Conservation photography leads to discussion on buying habits

Alex Massey
Arts and Features Writer
[email protected]
UNC Asheville welcomed conservationist and nature photographer Mike Talladen to its Alumni Hall in Highsmith on Oct. 17.
The event was a slideshow presentation of a story told by Talladen about his experiences in the jungles of the Amazon Rainforest and the rainforests of Sumatra.
Talladen was invited to make his childhood dream of visiting the Amazon a reality in 2014 when he was invited to go on a trip to South America as a photographer.
         Getting to go into the jungle and be immersed in the wildlife was an experience Talladen had pined for for many years, even equating it to the fabled lost city of gold the conquistadors searched for.
         “My El Dorado was the jungle itself,” said Talladen.
         Talladen went on to share stories of being in  the jungle at night, seeing the eyes of spiders on the ground glistening like dew in the early morning, run-ins with foul-smelling birds and posing next to impossibly huge Kapok trees in the dense rainforest.
         Talladen described wanting to make a difference with his next excursion, settling on the jungles in Sumatra. There, he was able to get into contact with the Orangutan Information Centre, an organization which works in the area to rescue animals from poaching, the illegal pet trade and deforestation.
         A large focus and takeaway from the presentation Thursday was the palm oil industry and its effect on wildlife.
         “Forests aren’t actually forests. They’re plantations,” said Talladen
         According to Talladen, the production of palm oil —a  product used in many of the goods sold in the United States ranging from candy to shampoo—is a big deal in Indonesia. As one of the biggest exports from the island of Sumatra, much of the rainforests are being encroached upon by oil palm trees.
         As is often the case with the plantation lifestyle, people in Sumatra are often forced to do work they know is harmful to the land, but are left with little other option than to resort to aiding in the destruction of an ecosystem.
         This is where nonprofits like OIC come in. They help to employ people who are willing to fight against production of these plants, in some cases even cutting down some of the many illegal farms that have sprung up on the island.
         This is not something that is even popular in the area at times, with the organizations founder receiving death threats on a regular basis, and some conservationists all over the world have died for the cause. People like Talladen possess strong convictions and a willingness to do what it takes to better the situation.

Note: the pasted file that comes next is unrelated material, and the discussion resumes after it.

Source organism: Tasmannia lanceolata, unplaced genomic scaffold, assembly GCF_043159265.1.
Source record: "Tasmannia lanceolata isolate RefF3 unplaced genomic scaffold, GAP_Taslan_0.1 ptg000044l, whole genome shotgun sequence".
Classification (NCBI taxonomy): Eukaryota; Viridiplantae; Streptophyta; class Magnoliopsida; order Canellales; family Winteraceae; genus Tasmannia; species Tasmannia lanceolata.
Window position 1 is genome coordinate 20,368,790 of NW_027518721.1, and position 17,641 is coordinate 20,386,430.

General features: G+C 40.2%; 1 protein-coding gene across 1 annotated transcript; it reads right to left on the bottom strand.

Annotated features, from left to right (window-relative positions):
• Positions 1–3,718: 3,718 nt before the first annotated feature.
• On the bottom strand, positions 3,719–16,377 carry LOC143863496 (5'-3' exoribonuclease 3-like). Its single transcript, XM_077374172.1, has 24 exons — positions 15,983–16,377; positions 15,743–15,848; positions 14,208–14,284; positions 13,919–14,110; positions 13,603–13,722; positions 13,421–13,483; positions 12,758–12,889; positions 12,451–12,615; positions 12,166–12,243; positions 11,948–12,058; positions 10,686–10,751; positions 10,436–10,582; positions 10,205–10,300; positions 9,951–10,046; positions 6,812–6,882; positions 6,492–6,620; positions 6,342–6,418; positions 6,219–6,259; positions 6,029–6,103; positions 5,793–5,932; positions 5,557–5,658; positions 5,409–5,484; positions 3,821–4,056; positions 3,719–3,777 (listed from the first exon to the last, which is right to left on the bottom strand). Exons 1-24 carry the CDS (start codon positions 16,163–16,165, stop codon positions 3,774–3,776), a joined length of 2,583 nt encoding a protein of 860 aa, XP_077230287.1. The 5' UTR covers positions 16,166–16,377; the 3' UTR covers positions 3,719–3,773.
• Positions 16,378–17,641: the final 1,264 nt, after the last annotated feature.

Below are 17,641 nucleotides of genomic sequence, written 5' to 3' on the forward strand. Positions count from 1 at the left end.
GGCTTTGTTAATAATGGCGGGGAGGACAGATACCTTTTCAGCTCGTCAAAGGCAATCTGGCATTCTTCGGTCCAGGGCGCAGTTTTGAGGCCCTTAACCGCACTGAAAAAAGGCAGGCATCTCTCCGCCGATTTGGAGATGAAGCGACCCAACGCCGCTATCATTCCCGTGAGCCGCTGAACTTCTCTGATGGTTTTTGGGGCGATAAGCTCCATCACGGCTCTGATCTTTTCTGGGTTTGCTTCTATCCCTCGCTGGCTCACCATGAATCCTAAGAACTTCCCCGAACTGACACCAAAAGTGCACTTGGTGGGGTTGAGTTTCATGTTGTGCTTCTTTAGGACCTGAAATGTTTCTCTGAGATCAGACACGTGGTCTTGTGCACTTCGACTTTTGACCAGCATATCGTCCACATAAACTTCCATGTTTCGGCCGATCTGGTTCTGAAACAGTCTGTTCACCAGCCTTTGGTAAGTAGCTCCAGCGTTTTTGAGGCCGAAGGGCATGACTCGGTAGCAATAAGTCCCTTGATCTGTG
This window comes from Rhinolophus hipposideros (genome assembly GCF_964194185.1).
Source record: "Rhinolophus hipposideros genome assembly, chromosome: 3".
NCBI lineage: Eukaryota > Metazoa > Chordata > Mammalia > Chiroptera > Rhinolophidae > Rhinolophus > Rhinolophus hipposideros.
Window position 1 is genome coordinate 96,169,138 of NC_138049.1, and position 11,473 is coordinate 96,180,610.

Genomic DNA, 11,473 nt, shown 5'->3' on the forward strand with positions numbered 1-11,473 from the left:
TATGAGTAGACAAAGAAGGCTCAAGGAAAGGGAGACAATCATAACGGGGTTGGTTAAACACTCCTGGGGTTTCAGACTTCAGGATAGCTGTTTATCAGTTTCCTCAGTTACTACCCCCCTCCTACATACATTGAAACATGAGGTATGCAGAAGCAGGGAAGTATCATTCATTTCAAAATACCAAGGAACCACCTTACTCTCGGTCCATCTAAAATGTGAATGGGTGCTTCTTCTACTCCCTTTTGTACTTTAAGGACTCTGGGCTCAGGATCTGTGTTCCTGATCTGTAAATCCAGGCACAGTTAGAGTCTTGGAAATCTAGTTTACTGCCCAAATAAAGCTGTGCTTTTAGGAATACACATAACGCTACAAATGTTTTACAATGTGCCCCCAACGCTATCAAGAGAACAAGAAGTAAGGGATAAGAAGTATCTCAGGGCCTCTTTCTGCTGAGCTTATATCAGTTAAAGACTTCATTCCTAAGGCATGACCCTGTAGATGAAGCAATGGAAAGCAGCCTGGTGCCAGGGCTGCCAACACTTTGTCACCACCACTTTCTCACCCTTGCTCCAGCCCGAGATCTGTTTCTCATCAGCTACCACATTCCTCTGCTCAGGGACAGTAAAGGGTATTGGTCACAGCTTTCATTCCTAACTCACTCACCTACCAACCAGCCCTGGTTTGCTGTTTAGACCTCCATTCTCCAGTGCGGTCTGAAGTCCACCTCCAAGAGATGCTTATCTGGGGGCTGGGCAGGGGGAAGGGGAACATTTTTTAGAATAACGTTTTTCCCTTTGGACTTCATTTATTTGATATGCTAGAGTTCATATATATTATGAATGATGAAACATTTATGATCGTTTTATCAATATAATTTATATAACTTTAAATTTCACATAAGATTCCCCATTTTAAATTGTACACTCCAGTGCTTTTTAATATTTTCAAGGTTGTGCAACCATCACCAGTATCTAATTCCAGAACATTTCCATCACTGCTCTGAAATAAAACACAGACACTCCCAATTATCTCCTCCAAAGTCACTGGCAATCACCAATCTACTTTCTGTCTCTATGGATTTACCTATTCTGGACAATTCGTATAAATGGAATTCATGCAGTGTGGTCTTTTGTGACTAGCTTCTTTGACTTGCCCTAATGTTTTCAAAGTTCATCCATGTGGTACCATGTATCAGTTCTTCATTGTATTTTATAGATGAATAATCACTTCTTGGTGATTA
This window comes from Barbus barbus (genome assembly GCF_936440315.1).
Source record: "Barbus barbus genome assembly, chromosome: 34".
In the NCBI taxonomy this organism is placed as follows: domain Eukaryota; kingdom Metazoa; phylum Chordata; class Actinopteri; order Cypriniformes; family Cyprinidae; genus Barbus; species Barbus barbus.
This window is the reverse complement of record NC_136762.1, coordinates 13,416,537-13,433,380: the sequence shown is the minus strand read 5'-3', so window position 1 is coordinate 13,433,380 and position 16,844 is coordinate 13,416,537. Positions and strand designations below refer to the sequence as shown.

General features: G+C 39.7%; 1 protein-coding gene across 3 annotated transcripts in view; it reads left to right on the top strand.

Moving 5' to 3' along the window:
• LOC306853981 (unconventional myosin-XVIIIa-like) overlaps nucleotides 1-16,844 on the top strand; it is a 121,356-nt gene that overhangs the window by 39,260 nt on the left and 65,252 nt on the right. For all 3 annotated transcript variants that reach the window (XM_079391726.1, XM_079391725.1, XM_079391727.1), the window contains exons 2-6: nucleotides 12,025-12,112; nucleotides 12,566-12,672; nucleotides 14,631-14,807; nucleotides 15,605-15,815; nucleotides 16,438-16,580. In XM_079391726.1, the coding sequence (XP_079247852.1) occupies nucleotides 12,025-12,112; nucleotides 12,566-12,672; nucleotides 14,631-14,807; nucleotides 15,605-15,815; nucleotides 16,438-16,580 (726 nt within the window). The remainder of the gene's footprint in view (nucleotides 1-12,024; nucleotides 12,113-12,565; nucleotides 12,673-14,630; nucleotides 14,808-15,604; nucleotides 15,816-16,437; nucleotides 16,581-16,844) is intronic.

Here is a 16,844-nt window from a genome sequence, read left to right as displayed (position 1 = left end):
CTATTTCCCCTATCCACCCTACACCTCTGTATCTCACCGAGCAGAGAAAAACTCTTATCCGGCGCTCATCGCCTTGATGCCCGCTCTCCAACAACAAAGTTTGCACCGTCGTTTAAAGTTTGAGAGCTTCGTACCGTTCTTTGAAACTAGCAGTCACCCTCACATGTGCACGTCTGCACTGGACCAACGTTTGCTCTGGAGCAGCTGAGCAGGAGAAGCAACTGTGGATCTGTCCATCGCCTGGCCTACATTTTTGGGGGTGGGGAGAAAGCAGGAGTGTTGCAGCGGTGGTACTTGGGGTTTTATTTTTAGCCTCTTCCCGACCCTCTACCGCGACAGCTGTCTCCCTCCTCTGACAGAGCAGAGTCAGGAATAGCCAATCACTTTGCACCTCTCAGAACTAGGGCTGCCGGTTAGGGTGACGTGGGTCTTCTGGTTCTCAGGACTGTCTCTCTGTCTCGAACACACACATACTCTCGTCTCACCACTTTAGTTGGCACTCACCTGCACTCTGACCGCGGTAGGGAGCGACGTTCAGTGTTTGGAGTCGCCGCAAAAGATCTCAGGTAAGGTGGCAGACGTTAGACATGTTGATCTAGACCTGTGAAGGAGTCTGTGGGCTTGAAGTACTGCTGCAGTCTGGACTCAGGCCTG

“Getting your voice heard is important,” said UNCA’s Student Environmental Center event coordinator Alex Sloop.
         This was another theme of Talladen’s lecture. Information is important, and is the first step towards change.
         Talladen said that he believes in doing whatever one can do to make their voice heard. Utilizing whatever skills and platforms people have to not only spread knowledge but take a stand is important, and is something that has become a bit of a trend in recent months with the likes of Greta Thunberg’s rallies and tours.
         Talladen said that many of the places he speaks are unaware of the palm oil industry and how it affects the environment, but the goal is to raise awareness of this and offer solutions.
Cutting out palm oil from one’s purchasing habits is no easy task, and even Talladen still purchases it, simply because it is so unavoidable, partly because the product is very versatile and can be listed under around 200 different names on label packaging.
         He feels, however, that it is maybe offset by his talks and activism. His lectures and photography are the part he plays in attempting to see change brought fourth. Within the next two years, Talladen plans on working on a documentary about the countries that produce palm oil and the affect the industry has on the local people.          
         This will be done with help of his sister, Alina Talladen, founder of the Soul and Soil Project, a nonprofit based in Asheville focused on food justice, environmental justice and regenerative agriculture.
         Simple things like cutting out eating certain foods, or if it can be afforded, donating to nonprofits are small acts that can add up to something great.
         “In some way or another, we all can have an impact on the Earth,” said Alina Talladen.
More information on palm oil as well as Mike Talladen’s projects can be found at
More information on the Orangutan Information Center can be found at
For information on the Soul and Soil Project, visit